Here's something: The idea that you can have Jesus without changing is problematic. Further than that: The idea that you can have Jesus without changing who you are is epidemic.
I'm not talking about personality or idiosyncrasies or what-not. I'm talking about who we are.
I've been thinking about this for a couple of weeks, actually, ever since seeing a comment on a post at Scot McKnight's fine blog related to a recent book on whether Christianity can cure or has ever "cured" homosexuality. I'm too lazy to look it up, but it was one line in the comment, and I've held off posting my thoughts on this because, frankly, I'm not sure I want the grief this touchy subject inevitably provokes.
Prof. McKnight's post was reviewing the book, which explores the claims of Christian "ex-gay" ministries, and the question posed is "Can homosexuals really change who they are?" (or, rather, "Can homosexuals really be changed from who they are?"). This post isn't about debating that issue, really, and I'd probably get my conservative credentials membership card asked for by admitting I tend to think homosexuality can be an orientation (for lack of a better word; perhaps nature is better? maybe condition?) one is born with. But the commenter in that post said this:
"Why are we even assuming homosexuality is something that should be changed?"
That's a good question. It gets to the heart of the matter, which is, I think, "This is who I am. Why should I have to change who I am?"
And my concern is -- and please, those already chomping at the bit to rebut or rebuke me, hold off as I express it -- What else is there to be changed but who we are?
The problem, in this particular issue, arrives in the discourse, because it can easily become, for those arguing that homosexuality is sinful, that it is homosexuals who must change who they are, without acknowledging that total transformation is not just for the sexually perverted. It's for all us perverts. There's nothing to change but who we are.
When one makes the connection between New Testament repentance and New Testament redemption, the picture is not, at its heart, better behaviors or better thoughts or more success in life. It's not about becoming a better us. The picture is nothing less radical than resurrection. It is going from death to life.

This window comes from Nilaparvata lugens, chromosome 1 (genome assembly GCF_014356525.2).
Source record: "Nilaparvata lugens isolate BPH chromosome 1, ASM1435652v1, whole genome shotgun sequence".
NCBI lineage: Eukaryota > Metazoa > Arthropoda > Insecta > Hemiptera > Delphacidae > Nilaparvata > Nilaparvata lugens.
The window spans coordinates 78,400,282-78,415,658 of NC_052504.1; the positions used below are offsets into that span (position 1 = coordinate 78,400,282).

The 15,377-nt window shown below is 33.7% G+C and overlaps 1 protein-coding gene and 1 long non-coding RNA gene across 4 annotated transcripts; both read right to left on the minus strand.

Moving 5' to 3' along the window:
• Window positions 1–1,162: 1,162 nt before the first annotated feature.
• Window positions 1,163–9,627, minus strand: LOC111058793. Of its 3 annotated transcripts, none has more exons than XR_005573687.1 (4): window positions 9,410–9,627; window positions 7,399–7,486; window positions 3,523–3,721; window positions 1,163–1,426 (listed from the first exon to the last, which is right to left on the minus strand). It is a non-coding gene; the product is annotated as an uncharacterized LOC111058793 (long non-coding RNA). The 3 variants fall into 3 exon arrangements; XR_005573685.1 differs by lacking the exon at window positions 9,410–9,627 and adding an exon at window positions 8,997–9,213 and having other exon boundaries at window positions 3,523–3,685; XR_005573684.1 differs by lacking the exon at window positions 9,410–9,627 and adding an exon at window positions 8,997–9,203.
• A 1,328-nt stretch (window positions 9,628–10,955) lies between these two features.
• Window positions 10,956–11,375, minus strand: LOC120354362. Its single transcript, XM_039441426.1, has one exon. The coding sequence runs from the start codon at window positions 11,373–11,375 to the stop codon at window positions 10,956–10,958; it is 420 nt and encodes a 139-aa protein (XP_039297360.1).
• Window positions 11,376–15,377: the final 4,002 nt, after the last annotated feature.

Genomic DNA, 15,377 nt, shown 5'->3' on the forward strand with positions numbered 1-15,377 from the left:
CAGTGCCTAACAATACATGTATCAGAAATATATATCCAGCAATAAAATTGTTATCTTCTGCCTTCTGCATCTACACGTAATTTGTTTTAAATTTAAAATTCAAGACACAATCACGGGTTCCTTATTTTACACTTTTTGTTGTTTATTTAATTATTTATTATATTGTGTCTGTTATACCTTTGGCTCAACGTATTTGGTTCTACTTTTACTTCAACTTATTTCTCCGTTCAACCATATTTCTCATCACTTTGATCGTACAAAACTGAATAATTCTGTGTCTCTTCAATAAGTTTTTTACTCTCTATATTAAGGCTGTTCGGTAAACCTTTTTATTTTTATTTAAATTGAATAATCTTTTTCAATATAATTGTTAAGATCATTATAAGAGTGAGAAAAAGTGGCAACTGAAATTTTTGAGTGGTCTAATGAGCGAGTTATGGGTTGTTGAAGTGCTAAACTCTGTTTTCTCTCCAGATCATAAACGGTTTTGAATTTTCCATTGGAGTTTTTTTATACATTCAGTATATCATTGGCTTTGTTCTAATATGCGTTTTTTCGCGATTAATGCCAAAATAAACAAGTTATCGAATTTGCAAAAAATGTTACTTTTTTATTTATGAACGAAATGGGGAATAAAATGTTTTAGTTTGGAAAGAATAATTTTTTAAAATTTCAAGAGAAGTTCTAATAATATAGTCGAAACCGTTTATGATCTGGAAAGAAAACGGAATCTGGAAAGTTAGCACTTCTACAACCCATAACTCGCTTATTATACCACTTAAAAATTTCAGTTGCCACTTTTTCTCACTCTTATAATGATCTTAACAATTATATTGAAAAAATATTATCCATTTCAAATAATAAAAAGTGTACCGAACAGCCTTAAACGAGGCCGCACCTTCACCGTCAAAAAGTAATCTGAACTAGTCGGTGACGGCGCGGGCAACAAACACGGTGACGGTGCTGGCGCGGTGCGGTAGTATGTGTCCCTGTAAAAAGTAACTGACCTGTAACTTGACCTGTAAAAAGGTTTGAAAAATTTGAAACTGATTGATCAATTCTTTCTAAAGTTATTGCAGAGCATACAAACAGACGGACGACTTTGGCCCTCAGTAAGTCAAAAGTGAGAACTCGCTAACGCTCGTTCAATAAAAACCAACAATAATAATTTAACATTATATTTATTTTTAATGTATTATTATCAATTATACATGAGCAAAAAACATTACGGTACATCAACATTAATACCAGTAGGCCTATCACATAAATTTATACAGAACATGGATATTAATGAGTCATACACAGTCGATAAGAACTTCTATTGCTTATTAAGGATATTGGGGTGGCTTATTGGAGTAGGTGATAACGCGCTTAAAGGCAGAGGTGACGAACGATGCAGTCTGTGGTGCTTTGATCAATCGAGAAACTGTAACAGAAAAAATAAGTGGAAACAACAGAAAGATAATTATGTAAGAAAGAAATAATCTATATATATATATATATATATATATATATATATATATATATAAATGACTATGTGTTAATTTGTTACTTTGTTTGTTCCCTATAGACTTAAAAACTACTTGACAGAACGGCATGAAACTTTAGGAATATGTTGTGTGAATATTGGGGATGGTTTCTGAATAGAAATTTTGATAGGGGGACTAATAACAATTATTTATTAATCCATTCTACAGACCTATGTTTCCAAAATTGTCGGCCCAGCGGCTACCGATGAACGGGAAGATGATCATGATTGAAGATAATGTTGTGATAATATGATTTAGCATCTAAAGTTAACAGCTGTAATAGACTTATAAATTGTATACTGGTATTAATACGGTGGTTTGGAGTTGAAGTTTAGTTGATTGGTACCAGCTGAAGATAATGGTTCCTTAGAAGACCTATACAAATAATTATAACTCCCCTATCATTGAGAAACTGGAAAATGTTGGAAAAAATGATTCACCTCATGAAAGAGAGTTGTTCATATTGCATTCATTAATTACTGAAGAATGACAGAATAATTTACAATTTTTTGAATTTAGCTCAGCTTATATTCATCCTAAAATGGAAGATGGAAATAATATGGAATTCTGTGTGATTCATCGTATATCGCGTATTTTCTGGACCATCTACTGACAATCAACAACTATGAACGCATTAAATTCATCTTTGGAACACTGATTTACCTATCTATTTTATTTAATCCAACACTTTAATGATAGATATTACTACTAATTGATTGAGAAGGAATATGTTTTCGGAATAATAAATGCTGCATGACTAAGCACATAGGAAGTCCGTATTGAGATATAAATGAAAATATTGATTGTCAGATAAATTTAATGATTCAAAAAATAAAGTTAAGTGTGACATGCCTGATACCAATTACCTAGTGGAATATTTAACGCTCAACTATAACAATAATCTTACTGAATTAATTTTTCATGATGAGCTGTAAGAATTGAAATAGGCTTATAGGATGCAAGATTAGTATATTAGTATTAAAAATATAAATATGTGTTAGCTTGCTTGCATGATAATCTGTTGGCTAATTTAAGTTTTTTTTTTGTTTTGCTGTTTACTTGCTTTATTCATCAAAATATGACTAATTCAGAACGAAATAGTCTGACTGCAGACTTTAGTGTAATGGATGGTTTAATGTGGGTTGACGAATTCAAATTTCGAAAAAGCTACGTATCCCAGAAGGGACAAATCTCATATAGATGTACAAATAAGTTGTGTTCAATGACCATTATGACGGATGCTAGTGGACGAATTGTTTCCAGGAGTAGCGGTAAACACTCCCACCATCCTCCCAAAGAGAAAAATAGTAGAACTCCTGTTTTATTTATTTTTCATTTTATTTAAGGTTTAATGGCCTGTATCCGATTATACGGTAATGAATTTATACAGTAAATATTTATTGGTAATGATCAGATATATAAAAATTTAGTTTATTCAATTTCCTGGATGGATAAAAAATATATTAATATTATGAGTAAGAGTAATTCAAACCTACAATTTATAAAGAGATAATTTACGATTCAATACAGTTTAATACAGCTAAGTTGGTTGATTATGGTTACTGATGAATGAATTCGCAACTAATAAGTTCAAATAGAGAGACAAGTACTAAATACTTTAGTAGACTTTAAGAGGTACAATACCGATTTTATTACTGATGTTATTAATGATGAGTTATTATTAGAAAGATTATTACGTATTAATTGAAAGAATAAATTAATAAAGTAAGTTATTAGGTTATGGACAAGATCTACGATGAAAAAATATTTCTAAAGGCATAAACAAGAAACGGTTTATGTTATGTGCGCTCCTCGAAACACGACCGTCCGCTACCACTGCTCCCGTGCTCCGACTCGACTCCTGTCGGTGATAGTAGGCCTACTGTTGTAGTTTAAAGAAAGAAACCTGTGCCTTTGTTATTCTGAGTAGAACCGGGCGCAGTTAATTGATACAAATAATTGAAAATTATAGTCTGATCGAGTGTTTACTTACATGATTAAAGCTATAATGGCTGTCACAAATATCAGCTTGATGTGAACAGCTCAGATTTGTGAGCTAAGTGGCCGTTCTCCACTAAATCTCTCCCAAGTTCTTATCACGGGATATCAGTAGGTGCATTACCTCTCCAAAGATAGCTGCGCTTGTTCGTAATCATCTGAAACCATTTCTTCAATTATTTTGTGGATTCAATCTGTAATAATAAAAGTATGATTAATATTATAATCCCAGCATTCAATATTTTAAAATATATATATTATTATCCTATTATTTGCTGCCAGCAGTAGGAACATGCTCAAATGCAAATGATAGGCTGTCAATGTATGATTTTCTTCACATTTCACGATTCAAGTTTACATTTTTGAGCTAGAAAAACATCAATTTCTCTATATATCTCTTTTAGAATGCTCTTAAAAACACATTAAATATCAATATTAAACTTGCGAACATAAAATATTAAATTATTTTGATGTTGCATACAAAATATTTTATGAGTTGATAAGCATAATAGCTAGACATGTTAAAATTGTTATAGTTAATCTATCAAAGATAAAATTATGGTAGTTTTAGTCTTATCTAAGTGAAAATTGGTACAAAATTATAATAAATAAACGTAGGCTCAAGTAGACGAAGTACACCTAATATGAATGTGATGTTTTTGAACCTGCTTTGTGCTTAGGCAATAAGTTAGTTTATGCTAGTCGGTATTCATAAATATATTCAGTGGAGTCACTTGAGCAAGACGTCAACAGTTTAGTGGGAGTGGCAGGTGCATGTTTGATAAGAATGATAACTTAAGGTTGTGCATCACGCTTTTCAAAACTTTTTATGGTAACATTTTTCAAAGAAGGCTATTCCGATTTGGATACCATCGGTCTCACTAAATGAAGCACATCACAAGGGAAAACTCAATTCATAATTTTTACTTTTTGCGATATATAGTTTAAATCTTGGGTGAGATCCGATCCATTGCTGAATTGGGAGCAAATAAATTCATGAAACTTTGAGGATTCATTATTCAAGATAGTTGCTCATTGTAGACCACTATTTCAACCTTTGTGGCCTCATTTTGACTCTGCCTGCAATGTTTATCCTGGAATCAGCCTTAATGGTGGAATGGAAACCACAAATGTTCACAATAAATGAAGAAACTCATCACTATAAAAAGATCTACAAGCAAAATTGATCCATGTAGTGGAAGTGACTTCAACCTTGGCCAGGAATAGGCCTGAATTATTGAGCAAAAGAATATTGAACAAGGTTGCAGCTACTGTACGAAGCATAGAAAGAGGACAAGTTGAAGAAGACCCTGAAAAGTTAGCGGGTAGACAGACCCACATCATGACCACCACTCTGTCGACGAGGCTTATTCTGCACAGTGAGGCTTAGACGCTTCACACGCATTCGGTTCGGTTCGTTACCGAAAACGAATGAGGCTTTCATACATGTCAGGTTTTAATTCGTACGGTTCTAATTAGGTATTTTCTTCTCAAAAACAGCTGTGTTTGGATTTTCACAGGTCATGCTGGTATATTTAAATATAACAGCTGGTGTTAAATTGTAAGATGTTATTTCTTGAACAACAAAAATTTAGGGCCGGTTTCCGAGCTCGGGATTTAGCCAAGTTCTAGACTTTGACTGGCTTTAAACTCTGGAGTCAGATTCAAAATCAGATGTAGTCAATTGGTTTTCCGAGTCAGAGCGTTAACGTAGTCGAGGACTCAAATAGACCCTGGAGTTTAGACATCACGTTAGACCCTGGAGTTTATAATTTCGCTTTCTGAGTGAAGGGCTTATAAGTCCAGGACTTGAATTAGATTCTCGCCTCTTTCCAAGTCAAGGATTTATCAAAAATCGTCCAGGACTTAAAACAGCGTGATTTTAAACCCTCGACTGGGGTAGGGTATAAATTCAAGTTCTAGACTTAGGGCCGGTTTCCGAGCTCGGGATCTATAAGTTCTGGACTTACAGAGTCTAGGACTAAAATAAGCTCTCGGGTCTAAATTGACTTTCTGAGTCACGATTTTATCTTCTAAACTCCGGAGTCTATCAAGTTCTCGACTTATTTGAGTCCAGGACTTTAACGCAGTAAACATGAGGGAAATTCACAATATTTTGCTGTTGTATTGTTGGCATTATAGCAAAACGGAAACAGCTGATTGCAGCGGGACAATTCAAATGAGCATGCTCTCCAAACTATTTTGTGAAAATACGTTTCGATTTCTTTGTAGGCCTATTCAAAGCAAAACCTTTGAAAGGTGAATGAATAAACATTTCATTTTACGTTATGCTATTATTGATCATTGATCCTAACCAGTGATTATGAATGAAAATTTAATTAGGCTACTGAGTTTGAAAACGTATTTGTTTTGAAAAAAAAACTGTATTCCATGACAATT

This goes for all of us. Maybe you aren't born with a burgeoning attraction to those of the same sex (and maybe some, or all, of those with that attraction weren't born with it either), but the thing is "All have sinned and fallen short of the glory of God," and sin is not just something we do, but something we are. This is why He who knew no sin had to become sin for us on the cross. Not just for those people. But for us people. For the liars and cheats and hypocrites, for the proud and the hateful and the bigoted.
For homosexuals, yes. But for heterosexuals too. In this case, it is not modes of sin that separate us, but the sinful nature which unites us, having the same need. "For in Adam, all have died."
And yet, again, this is something we all must acknowledge. At least, all of us who consider ourselves followers of Jesus. When someone says "Why do you think a gay person following Jesus needs to stop being gay?" our answer should not begin with some variety of "Because Jesus makes us more moral," but because "Jesus gives us new life."
Why do homosexuals need to change? Because sin is part of the old life, and we are supposed to nail that to the cross. Of no other thing the Bible calls sin are we okay with someone saying "Well, this is who I am, so God is fine with it." We can't say that about idolaters, adulterers, prostitutes, drunkards, or swindlers -- we expect the life in Christ to run counter to such behavioral identities. On the so-called "tolerant" side of culture, homosexuality gets a pass for reasons I am unclear on. I hate to throw out accusations, but I think it is largely because homosexuality is more sympathetic than these other things. We don't want to hurt anyone's feelings.
I am assuming, perhaps wrongly, that someone reading this is thinking "This is easy for him to write." It is not, I assure you. I may not struggle with same-sex attraction, but my nature is just as whacked. I am proud, arrogant, foolish; I have a bent toward impatience and self-uncontrol. I am plagued by worry. I am frequently idle.
Those things are who I am, and I have felt physical pain over my struggle with them (and other defining sins). I have shed tears of anguish, not just remorse, over them. I may not share the struggle of homosexuality, but I share the struggle of sin.
We all should, and anyone who hasn't is a liar and a fraud.
"Wretched men and women that we are, who will rescue us from this body of death?!"
This is easier to write than it is to do, no question. No one should ever say total transformation is easy. It's not even something we can do ourselves. But it is something we should believe in, trust God for, and, well yeah, work at. But, good Lord, it is not easy. Being changed from who we are is never easy. It took a perfect man being tortured to death to even make possible.
Our flesh is weak. Is our spirit willing?
I think this is best interpreted in the light of this. There is a correlation.
Behavior is just the surface. It is fruit. What God wants is our heart, and what he wants to do with it is bring it from death to life.
In nearly every case of Jesus' call to repent, the thing that must be given up to follow is the thing most held dear.
There is nothing else Christ wants to change but who we are.